Front and center for ‘fourth' line

Nick Licari, Andy Brandt and A.J. Degenhardt have assumed a leading role in the postseason

MADISON—There is little glamour in being a fourth-line forward, but the service senior left wing Nick Licari, junior center Andy Brandt and senior right wing A.J. Degenhardt provide for the University of Wisconsin hockey team is invaluable. They rarely contribute on the scoreboard, but their persistent, physical play wreaks havoc on opponents.

"They were our best teachers in the Cornell game," UW coach Mike Eaves said, referring to the Badgers' 1-0 triple-overtime win in the Midwest Regional final two weekends ago. "Our other lines are striving to play the way they were in terms of their energy."

UW will need that type of an effort from its fourth line again this weekend in order to reach its goal of winning the national championship. The top-ranked Badgers (28-10-3) matchup with a similarly deep Maine (28-11-2) team in a Frozen Four semifinal at 7 p.m. Thursday at the Bradley Center in Milwaukee.

Through a maze of line combinations, Licari-Brandt-Degenhardt has been a unit for the past eight games, in which the Badgers are 7-1-0. They have combined for just eight goals and 12 assists all season, but the trio contributes in many ways that never appear in the box score.

"I think we create a lot of energy and create pretty good pressure," Licari said. "Just as much if not more than any other line. The difference is that we don't score a lot of goals."

"We know our job is not to go out there and score goals for the team," Degenhardt said. "If we can chip in one here or there then that's great. But basically we're there to go out there and bang up their D a little bit and play solid defensively. If we get our chances, we get our chances."

Licari (5-foot-8, 182 pounds), Brandt (6-1, 186) and Degenhardt (5-10, 186) do not exactly form the biggest line around, but they have developed a reputation for big hits and a pesky style that takes advantage of their speed.

"As a line we're getting five, six hits a shift," Licari said. "Everybody builds off that."

In their first three seasons at UW, Licari and Degenhardt played 121 and 118 games, respectively. Brandt was on the ice for 68 games over his first two campaigns.

The Badgers, though, came into this season with uncanny depth at forward, putting playing time at a premium, even for veterans.

Licari has bounced around to different lines, but has been in the lineup for 39 of 41 games. For his current linemates, however, playing time was tenuous earlier this season.

"Every day you come to practice you're vying for a spot," Brandt said. "You've got to come out here, you've got to work hard and you've got to prove yourself to the coaching staff."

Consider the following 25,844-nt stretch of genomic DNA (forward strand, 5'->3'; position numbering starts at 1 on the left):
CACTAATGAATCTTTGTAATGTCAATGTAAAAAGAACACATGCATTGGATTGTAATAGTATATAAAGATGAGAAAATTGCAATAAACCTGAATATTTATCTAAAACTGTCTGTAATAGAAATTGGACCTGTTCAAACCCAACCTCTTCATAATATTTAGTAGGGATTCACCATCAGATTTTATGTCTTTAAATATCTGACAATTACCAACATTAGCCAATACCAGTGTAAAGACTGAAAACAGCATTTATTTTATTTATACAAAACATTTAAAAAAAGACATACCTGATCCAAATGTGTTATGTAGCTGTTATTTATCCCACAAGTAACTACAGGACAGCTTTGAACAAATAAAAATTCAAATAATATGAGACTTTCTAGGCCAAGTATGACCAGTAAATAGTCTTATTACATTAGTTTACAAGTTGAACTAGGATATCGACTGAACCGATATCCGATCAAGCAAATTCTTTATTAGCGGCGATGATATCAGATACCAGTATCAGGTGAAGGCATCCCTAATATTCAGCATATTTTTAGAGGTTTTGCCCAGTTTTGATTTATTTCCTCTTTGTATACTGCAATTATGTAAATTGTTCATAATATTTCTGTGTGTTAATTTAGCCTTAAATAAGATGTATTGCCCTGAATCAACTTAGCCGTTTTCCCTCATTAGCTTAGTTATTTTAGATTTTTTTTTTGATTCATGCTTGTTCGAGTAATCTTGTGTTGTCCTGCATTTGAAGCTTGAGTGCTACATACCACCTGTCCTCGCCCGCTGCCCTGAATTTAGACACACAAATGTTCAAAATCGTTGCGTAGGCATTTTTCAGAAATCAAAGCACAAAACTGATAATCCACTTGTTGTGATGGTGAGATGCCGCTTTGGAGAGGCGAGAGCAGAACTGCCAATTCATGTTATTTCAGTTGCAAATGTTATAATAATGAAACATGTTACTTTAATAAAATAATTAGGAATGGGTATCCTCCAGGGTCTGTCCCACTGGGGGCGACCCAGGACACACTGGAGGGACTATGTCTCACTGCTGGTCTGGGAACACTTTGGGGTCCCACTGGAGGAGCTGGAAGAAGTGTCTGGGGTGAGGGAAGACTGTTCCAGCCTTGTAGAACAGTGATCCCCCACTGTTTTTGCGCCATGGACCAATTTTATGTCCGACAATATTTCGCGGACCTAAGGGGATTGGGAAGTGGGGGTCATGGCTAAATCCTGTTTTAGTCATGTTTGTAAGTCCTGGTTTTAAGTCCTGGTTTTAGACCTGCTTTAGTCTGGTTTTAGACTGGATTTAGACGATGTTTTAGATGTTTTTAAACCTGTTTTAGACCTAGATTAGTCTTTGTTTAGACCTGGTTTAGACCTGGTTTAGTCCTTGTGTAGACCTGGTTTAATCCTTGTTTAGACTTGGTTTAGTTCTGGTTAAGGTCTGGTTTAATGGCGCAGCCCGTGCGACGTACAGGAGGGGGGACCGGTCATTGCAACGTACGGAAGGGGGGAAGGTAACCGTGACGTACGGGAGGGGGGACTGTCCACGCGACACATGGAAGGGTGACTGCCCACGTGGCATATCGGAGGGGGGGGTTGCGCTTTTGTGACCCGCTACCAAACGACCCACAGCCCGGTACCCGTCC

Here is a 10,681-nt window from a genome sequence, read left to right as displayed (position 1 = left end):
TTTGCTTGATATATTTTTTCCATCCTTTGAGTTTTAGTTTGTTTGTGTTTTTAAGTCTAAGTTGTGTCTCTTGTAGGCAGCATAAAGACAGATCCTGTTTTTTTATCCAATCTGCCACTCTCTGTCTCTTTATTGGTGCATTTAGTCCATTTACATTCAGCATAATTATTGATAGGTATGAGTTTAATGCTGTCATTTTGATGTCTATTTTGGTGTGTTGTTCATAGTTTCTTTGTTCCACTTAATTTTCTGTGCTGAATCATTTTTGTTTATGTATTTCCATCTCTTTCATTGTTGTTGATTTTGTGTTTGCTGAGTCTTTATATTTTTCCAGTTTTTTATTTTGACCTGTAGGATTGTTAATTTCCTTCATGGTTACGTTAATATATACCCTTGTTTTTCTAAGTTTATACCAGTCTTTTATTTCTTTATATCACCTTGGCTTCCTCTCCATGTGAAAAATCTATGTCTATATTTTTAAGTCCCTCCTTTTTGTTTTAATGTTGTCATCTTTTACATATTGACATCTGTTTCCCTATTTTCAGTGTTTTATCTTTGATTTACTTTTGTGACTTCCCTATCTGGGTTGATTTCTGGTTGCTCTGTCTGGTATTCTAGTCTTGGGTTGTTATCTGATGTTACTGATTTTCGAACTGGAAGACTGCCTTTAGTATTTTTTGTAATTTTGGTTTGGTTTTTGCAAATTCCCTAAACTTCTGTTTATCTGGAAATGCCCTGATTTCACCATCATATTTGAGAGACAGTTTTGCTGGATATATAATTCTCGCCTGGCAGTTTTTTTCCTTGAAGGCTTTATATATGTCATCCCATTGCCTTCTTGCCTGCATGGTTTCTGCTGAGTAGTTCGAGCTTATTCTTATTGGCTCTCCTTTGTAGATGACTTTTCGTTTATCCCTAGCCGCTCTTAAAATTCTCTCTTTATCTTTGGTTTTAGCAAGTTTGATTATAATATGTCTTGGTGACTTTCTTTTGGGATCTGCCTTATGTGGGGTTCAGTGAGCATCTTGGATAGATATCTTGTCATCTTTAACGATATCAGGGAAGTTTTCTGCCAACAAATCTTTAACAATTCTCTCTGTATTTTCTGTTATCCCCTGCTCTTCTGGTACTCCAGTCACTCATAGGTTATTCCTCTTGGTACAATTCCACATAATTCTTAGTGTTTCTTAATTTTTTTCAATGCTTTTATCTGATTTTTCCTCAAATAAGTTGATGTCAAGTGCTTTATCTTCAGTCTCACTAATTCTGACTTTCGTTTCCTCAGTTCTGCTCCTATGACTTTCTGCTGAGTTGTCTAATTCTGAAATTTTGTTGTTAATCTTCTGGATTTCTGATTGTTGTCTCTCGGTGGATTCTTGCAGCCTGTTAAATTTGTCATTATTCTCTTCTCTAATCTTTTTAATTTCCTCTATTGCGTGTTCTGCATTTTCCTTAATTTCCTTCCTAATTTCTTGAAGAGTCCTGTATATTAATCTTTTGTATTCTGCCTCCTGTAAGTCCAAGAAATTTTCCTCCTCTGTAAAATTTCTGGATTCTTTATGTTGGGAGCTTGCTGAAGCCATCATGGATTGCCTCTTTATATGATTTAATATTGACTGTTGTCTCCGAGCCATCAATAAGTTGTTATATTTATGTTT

Degenhardt played sparingly for the first half of the campaign but has sat out just once since Dec. 30, registering 28 games for the season. Brandt played in just seven of UW's first 28 games, but has suited up for 13 straight heading into the Frozen Four.

"It was just hard work (and) making the most of your chances," Degenhardt said of earning a spot in the lineup. "I think the three of us, every night we go out there, we work our hardest and create energy for our team."

The determination they exhibited just to win playing time has translated well to the ice, and served as an example for the rest of their teammates.

Said Brandt: "When you are battling to get in the lineup and you know at any point that you can get removed from the lineup, you take a look in the mirror before you go out there every game and you look deep down and you know that you've got to bring your ‘A' game if you want to stay in."

"You take a look at where Andy Brandt was and where A.J. Degenhardt was at the beginning of the year," Eaves said. "They were not in the position they wanted to be in. And they have just literally said, ‘I'm going to control the things I control and I'm going to be my best every day in practice. I'm going to be vocal. I'm going to be positive. And when I get my opportunity I'm going to be ready.' And both those young men have done that.

"We have talked about that with them. They understood that and they've made it a part of who they are, and they flourished in that."

Eaves prefers to avoid the "fourth line" label, which can obscure the trio's importance, especially after the way they played in the Midwest Regional.

"I don't know if we necessarily look at each other as a fourth line," Licari said. "We feel and we are a big part of this team."

"Their ice time that they've received lately hasn't been fourth-line ice time," Eaves said. "When I'm putting them out there every other time, I'm saying ‘Boys keep it going. Keep showing the rest of the team and keep giving us that energy that you have.' It's been really fun to watch."

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